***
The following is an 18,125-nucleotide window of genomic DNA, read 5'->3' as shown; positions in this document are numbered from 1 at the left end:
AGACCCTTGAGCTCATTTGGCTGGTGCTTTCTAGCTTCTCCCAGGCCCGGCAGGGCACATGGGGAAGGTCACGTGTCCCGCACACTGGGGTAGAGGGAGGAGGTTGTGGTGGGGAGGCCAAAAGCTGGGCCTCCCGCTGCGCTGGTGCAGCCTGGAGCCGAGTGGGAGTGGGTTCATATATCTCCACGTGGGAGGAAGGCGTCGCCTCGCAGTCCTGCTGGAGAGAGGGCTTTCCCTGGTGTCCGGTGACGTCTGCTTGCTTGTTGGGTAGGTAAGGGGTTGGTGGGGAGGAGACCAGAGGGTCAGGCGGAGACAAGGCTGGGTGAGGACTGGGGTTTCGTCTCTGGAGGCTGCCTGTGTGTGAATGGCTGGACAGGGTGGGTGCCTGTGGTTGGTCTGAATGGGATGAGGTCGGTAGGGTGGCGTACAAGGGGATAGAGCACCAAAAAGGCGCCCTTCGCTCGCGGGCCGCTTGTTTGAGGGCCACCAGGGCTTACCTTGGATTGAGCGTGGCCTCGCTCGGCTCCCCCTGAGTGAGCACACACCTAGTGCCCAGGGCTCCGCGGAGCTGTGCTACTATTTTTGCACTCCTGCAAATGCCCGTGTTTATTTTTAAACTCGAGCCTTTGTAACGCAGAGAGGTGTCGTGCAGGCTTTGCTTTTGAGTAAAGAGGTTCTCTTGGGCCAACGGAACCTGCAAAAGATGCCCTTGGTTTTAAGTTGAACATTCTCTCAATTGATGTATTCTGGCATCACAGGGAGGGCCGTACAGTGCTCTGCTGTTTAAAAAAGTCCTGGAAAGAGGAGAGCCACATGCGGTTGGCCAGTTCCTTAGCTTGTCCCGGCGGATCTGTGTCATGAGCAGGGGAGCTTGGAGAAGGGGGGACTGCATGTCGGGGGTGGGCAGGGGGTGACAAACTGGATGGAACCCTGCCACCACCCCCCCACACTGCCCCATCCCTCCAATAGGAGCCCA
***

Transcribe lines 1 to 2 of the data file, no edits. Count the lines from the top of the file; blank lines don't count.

The following is an 18,125-nucleotide window of genomic DNA, read 5'->3' as shown; positions in this document are numbered from 1 at the left end:
AGACCCTTGAGCTCATTTGGCTGGTGCTTTCTAGCTTCTCCCAGGCCCGGCAGGGCACATGGGGAAGGTCACGTGTCCCGCACACTGGGGTAGAGGGAGGAGGTTGTGGTGGGGAGGCCAAAAGCTGGGCCTCCCGCTGCGCTGGTGCAGCCTGGAGCCGAGTGGGAGTGGGTTCATATATCTCCACGTGGGAGGAAGGCGTCGCCTCGCAGTCCTGCTGGAGAGAGGGCTTTCCCTGGTGTCCGGTGACGTCTGCTTGCTTGTTGGGTAGGTAAGGGGTTGGTGGGGAGGAGACCAGAGGGTCAGGCGGAGACAAGGCTGGGTGAGGACTGGGGTTTCGTCTCTGGAGGCTGCCTGTGTGTGAATGGCTGGACAGGGTGGGTGCCTGTGGTTGGTCTGAATGGGATGAGGTCGGTAGGGTGGCGTACAAGGGGATAGAGCACCAAAAAGGCGCCCTTCGCTCGCGGGCCGCTTGTTTGAGGGCCACCAGGGCTTACCTTGGATTGAGCGTGGCCTCGCTCGGCTCCCCCTGAGTGAGCACACACCTAGTGCCCAGGGCTCCGCGGAGCTGTGCTACTATTTTTGCACTCCTGCAAATGCCCGTGTTTATTTTTAAACTCGAGCCTTTGTAACGCAGAGAGGTGTCGTGCAGGCTTTGCTTTTGAGTAAAGAGGTTCTCTTGGGCCAACGGAACCTGCAAAAGATGCCCTTGGTTTTAAGTTGAACATTCTCTCAATTGATGTATTCTGGCATCACAGGGAGGGCCGTACAGTGCTCTGCTGTTTAAAAAAGTCCTGGAAAGAGGAGAGCCACATGCGGTTGGCCAGTTCCTTAGCTTGTCCCGGCGGATCTGTGTCATGAGCAGGGGAGCTTGGAGAAGGGGGGACTGCATGTCGGGGGTGGGCAGGGGGTGACAAACTGGATGGAACCCTGCCACCACCCCCCCACACTGCCCCATCCCTCCAATAGGAGCCCA